On this day in 1961, the US Air Force launched Looking Glass, a command centre tasked with coordinating the deployment of America’s nuclear weapons. The command centre was located on a number of heavily-modified KC-130 aircraft; the ABNCPs (Airborne Command Post), armed with powerful communications systems, rotated in and out of the air constantly so that one “Looking Glass” was constantly airborne.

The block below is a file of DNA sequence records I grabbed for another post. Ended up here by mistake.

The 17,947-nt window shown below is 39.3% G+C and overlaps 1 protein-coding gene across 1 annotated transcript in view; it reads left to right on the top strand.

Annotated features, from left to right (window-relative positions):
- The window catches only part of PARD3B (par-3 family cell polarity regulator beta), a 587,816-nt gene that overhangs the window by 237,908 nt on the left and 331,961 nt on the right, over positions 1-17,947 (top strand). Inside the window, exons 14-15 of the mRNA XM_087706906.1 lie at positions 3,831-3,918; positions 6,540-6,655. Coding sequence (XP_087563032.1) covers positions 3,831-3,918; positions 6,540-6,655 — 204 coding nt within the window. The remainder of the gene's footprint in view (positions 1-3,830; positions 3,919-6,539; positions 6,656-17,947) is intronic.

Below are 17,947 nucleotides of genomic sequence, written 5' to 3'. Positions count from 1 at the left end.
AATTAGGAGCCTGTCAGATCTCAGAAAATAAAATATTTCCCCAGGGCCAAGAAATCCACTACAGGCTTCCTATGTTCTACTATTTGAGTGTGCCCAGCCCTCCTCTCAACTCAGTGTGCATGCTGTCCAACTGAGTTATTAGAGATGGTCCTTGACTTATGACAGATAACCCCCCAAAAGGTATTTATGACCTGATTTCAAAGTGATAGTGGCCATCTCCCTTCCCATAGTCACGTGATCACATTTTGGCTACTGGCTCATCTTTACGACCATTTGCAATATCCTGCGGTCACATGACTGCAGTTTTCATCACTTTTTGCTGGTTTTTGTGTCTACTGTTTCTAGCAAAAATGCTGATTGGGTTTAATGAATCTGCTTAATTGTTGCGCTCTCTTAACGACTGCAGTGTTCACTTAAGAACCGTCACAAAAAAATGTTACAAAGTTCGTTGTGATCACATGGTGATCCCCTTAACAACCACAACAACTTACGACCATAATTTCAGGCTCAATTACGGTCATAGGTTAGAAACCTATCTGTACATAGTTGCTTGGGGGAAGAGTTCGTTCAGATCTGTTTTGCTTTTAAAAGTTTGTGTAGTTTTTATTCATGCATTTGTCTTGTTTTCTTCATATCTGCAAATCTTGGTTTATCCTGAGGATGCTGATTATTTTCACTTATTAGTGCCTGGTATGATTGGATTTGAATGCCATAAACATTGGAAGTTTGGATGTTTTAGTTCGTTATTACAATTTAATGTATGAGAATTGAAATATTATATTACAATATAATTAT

The primary function of these ABNCPs was to coordinate a retaliatory nuclear strike on America’s enemies in the event that ground-based command centres (like the Pentagon or Offutt AFB in Nebraska) were knocked out by an atomic strike. If the President – and all other members in the nuclear chain of command – were to be killed, the ranking officer aboard the ABNCP had authority to launch a revenge attack. For the next 29 years – from 1961 till the end of the Cold War – Looking Glass remained airborne, circling the skies above the United States, prepared to exact nuclear revenge for an attack that never materialized – and hopefully never will.